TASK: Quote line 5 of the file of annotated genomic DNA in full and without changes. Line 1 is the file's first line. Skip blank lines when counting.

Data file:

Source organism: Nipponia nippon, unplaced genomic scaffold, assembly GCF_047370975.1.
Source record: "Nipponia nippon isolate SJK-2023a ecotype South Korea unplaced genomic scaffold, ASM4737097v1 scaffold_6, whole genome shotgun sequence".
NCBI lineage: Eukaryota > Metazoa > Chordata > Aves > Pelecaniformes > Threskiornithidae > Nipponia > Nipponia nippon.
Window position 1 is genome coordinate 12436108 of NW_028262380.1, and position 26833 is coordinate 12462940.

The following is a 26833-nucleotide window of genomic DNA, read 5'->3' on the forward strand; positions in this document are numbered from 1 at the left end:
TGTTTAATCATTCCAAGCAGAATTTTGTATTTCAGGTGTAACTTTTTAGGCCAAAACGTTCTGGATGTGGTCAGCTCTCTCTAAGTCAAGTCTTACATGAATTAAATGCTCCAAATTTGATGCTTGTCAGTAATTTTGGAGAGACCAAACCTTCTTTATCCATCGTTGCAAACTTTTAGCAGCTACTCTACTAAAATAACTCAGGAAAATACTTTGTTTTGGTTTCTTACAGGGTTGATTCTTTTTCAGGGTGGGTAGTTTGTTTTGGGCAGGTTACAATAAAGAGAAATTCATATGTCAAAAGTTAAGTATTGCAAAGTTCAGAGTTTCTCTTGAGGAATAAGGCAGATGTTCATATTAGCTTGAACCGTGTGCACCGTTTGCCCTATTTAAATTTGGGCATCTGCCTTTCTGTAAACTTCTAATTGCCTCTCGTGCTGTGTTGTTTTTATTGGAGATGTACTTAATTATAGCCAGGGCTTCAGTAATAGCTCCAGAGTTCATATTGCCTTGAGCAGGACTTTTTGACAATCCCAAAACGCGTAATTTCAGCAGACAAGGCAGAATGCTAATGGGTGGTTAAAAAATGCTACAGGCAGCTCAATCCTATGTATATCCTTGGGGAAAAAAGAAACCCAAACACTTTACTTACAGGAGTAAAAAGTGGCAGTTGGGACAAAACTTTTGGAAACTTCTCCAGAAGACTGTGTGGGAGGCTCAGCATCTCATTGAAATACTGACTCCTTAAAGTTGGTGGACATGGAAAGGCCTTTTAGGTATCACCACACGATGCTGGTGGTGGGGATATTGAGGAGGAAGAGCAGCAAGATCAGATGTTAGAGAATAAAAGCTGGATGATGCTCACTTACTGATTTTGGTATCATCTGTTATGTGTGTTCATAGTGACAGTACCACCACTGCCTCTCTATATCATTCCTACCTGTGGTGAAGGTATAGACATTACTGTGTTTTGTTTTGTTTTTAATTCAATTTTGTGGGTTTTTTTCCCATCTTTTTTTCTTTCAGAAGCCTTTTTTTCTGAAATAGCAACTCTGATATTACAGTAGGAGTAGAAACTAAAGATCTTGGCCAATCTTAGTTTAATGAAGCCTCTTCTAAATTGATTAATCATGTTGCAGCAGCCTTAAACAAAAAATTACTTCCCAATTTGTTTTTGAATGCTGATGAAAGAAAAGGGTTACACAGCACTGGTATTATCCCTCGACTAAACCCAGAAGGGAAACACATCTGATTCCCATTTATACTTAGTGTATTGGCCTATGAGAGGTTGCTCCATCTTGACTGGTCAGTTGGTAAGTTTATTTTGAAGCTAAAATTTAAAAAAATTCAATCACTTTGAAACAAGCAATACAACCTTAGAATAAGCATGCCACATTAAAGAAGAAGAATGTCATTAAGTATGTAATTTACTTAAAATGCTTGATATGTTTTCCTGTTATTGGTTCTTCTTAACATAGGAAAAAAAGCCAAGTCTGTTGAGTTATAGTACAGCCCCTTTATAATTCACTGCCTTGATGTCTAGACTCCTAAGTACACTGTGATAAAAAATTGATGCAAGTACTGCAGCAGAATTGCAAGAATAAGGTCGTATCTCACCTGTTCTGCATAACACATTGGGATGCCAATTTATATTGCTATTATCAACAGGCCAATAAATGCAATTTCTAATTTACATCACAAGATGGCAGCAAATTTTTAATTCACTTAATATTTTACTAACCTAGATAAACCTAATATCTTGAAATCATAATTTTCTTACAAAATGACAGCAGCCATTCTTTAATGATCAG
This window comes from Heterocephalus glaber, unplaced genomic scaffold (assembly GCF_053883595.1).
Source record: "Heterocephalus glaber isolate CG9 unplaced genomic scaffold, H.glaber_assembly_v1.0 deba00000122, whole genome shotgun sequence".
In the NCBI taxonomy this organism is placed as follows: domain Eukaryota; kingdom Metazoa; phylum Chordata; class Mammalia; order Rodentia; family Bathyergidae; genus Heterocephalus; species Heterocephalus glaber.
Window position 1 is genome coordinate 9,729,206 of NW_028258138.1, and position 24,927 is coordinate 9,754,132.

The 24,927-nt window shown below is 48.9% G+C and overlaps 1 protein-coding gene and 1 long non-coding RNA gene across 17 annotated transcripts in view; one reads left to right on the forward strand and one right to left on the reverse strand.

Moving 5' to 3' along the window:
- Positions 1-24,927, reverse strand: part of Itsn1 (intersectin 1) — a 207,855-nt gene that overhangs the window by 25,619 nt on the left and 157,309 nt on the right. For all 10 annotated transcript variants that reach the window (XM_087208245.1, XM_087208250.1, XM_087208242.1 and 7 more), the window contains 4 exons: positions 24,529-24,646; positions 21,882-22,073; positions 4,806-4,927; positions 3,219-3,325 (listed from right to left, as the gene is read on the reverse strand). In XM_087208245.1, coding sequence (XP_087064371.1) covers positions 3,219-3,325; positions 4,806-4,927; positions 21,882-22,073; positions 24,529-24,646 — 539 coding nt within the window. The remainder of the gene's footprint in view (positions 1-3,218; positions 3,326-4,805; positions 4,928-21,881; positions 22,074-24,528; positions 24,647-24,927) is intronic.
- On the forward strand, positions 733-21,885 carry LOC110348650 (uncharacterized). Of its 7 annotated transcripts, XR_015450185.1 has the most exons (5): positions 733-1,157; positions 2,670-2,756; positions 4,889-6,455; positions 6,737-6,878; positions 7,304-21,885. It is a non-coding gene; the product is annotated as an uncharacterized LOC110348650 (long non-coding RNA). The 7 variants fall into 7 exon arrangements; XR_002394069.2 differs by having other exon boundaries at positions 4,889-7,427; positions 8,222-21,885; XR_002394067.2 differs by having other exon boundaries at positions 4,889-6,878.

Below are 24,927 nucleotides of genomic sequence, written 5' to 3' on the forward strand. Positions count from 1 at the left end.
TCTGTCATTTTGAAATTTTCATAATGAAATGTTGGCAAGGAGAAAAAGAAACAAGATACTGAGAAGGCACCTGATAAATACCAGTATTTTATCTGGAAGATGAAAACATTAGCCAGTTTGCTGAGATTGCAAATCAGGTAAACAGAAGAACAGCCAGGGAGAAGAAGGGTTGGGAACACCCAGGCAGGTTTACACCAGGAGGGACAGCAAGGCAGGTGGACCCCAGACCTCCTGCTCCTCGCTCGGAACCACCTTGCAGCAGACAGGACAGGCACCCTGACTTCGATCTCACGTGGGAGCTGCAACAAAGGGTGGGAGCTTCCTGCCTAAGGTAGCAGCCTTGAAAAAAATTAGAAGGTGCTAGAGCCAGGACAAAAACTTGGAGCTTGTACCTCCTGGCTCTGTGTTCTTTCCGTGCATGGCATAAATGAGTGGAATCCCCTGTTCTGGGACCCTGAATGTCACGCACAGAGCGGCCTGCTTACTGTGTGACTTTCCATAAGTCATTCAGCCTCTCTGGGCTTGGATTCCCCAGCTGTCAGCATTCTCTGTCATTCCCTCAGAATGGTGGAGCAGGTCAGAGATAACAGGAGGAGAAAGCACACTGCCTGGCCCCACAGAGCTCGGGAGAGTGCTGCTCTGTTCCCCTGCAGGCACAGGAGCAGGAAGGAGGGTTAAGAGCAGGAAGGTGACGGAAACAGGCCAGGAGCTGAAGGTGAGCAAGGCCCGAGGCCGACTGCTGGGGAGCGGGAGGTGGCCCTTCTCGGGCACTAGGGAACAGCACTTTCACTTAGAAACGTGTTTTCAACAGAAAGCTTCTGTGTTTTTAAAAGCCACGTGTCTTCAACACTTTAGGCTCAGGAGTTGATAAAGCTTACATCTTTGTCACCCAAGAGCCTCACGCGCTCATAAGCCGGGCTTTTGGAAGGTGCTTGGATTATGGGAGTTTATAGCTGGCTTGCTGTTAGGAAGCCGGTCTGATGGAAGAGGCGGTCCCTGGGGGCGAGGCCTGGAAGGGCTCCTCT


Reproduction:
The following is a 26833-nucleotide window of genomic DNA, read 5'->3' on the forward strand; positions in this document are numbered from 1 at the left end: